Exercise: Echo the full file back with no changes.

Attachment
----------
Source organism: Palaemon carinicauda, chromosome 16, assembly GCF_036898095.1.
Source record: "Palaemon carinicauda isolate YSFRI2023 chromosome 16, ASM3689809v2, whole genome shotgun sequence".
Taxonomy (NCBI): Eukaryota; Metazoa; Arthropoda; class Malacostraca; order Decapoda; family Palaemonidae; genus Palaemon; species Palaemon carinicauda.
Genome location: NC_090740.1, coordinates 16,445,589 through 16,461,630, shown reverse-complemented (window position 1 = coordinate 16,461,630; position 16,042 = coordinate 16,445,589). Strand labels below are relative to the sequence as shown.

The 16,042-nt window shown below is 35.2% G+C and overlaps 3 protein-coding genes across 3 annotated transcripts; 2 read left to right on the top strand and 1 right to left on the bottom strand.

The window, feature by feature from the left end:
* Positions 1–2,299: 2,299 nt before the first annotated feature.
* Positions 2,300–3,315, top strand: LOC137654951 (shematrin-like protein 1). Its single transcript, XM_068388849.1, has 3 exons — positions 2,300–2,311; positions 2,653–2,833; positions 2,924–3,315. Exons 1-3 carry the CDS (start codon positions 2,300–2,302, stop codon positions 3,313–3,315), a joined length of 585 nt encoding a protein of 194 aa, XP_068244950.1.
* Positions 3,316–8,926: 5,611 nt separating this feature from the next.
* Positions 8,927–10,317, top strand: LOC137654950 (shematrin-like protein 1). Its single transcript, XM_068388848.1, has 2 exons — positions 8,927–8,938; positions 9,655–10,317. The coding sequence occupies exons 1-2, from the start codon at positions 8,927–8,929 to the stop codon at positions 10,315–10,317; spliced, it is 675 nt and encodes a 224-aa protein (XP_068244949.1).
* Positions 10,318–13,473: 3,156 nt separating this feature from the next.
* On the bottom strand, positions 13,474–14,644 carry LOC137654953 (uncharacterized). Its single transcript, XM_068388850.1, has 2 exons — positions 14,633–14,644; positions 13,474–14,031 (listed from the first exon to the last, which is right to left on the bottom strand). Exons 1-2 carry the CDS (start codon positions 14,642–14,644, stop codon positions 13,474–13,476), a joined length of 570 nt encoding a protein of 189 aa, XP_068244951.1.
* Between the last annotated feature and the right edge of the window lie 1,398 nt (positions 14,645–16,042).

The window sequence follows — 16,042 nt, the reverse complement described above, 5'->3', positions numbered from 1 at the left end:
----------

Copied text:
Source organism: Palaemon carinicauda, chromosome 16, assembly GCF_036898095.1.
Source record: "Palaemon carinicauda isolate YSFRI2023 chromosome 16, ASM3689809v2, whole genome shotgun sequence".
Taxonomy (NCBI): Eukaryota; Metazoa; Arthropoda; class Malacostraca; order Decapoda; family Palaemonidae; genus Palaemon; species Palaemon carinicauda.
Genome location: NC_090740.1, coordinates 16,445,589 through 16,461,630, shown reverse-complemented (window position 1 = coordinate 16,461,630; position 16,042 = coordinate 16,445,589). Strand labels below are relative to the sequence as shown.

The 16,042-nt window shown below is 35.2% G+C and overlaps 3 protein-coding genes across 3 annotated transcripts; 2 read left to right on the top strand and 1 right to left on the bottom strand.

The window, feature by feature from the left end:
* Positions 1–2,299: 2,299 nt before the first annotated feature.
* Positions 2,300–3,315, top strand: LOC137654951 (shematrin-like protein 1). Its single transcript, XM_068388849.1, has 3 exons — positions 2,300–2,311; positions 2,653–2,833; positions 2,924–3,315. Exons 1-3 carry the CDS (start codon positions 2,300–2,302, stop codon positions 3,313–3,315), a joined length of 585 nt encoding a protein of 194 aa, XP_068244950.1.
* Positions 3,316–8,926: 5,611 nt separating this feature from the next.
* Positions 8,927–10,317, top strand: LOC137654950 (shematrin-like protein 1). Its single transcript, XM_068388848.1, has 2 exons — positions 8,927–8,938; positions 9,655–10,317. The coding sequence occupies exons 1-2, from the start codon at positions 8,927–8,929 to the stop codon at positions 10,315–10,317; spliced, it is 675 nt and encodes a 224-aa protein (XP_068244949.1).
* Positions 10,318–13,473: 3,156 nt separating this feature from the next.
* On the bottom strand, positions 13,474–14,644 carry LOC137654953 (uncharacterized). Its single transcript, XM_068388850.1, has 2 exons — positions 14,633–14,644; positions 13,474–14,031 (listed from the first exon to the last, which is right to left on the bottom strand). Exons 1-2 carry the CDS (start codon positions 14,642–14,644, stop codon positions 13,474–13,476), a joined length of 570 nt encoding a protein of 189 aa, XP_068244951.1.
* Between the last annotated feature and the right edge of the window lie 1,398 nt (positions 14,645–16,042).

The window sequence follows — 16,042 nt, the reverse complement described above, 5'->3', positions numbered from 1 at the left end: